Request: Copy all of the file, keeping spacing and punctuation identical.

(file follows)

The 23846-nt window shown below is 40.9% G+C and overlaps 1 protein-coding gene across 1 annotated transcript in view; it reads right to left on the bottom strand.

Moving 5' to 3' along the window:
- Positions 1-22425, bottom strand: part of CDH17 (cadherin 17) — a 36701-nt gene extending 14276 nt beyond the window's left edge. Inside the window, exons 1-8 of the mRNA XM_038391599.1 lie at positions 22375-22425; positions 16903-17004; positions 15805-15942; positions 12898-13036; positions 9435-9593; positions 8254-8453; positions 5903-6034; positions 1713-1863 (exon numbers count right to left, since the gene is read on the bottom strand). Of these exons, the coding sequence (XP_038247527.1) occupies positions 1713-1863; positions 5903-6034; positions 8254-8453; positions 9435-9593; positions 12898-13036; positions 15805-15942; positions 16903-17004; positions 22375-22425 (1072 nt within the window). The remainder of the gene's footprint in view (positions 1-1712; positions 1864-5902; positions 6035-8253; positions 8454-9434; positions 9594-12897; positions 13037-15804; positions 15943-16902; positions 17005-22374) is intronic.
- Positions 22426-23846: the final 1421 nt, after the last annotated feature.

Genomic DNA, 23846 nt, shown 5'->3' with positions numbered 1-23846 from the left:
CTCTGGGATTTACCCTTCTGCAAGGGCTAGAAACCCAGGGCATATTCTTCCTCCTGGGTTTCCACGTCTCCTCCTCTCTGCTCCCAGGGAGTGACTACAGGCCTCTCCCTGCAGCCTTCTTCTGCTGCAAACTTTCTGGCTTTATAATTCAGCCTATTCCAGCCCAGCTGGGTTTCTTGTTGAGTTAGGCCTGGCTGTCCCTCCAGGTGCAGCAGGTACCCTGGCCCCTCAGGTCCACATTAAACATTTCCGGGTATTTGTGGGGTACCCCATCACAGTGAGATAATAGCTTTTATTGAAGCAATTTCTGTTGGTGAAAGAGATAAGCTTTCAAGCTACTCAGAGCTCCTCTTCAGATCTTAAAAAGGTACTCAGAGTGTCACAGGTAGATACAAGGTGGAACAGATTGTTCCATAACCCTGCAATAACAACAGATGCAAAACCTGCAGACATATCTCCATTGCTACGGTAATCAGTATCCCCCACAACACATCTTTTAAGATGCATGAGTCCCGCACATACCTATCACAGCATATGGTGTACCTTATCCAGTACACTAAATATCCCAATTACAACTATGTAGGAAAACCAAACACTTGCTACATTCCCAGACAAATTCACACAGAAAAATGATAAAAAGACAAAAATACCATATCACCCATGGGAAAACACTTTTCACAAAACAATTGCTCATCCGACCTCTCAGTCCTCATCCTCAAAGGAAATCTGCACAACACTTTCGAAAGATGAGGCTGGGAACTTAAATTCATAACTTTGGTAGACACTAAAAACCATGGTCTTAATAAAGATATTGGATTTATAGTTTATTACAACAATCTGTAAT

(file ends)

The 23846-nt window shown below is 40.9% G+C and overlaps 1 protein-coding gene across 1 annotated transcript in view; it reads right to left on the bottom strand.

Moving 5' to 3' along the window:
- Positions 1-22425, bottom strand: part of CDH17 (cadherin 17) — a 36701-nt gene extending 14276 nt beyond the window's left edge. Inside the window, exons 1-8 of the mRNA XM_038391599.1 lie at positions 22375-22425; positions 16903-17004; positions 15805-15942; positions 12898-13036; positions 9435-9593; positions 8254-8453; positions 5903-6034; positions 1713-1863 (exon numbers count right to left, since the gene is read on the bottom strand). Of these exons, the coding sequence (XP_038247527.1) occupies positions 1713-1863; positions 5903-6034; positions 8254-8453; positions 9435-9593; positions 12898-13036; positions 15805-15942; positions 16903-17004; positions 22375-22425 (1072 nt within the window). The remainder of the gene's footprint in view (positions 1-1712; positions 1864-5902; positions 6035-8253; positions 8454-9434; positions 9594-12897; positions 13037-15804; positions 15943-16902; positions 17005-22374) is intronic.
- Positions 22426-23846: the final 1421 nt, after the last annotated feature.

Genomic DNA, 23846 nt, shown 5'->3' with positions numbered 1-23846 from the left:
CTCTGGGATTTACCCTTCTGCAAGGGCTAGAAACCCAGGGCATATTCTTCCTCCTGGGTTTCCACGTCTCCTCCTCTCTGCTCCCAGGGAGTGACTACAGGCCTCTCCCTGCAGCCTTCTTCTGCTGCAAACTTTCTGGCTTTATAATTCAGCCTATTCCAGCCCAGCTGGGTTTCTTGTTGAGTTAGGCCTGGCTGTCCCTCCAGGTGCAGCAGGTACCCTGGCCCCTCAGGTCCACATTAAACATTTCCGGGTATTTGTGGGGTACCCCATCACAGTGAGATAATAGCTTTTATTGAAGCAATTTCTGTTGGTGAAAGAGATAAGCTTTCAAGCTACTCAGAGCTCCTCTTCAGATCTTAAAAAGGTACTCAGAGTGTCACAGGTAGATACAAGGTGGAACAGATTGTTCCATAACCCTGCAATAACAACAGATGCAAAACCTGCAGACATATCTCCATTGCTACGGTAATCAGTATCCCCCACAACACATCTTTTAAGATGCATGAGTCCCGCACATACCTATCACAGCATATGGTGTACCTTATCCAGTACACTAAATATCCCAATTACAACTATGTAGGAAAACCAAACACTTGCTACATTCCCAGACAAATTCACACAGAAAAATGATAAAAAGACAAAAATACCATATCACCCATGGGAAAACACTTTTCACAAAACAATTGCTCATCCGACCTCTCAGTCCTCATCCTCAAAGGAAATCTGCACAACACTTTCGAAAGATGAGGCTGGGAACTTAAATTCATAACTTTGGTAGACACTAAAAACCATGGTCTTAATAAAGATATTGGATTTATAGTTTATTACAACAATCTGTAAT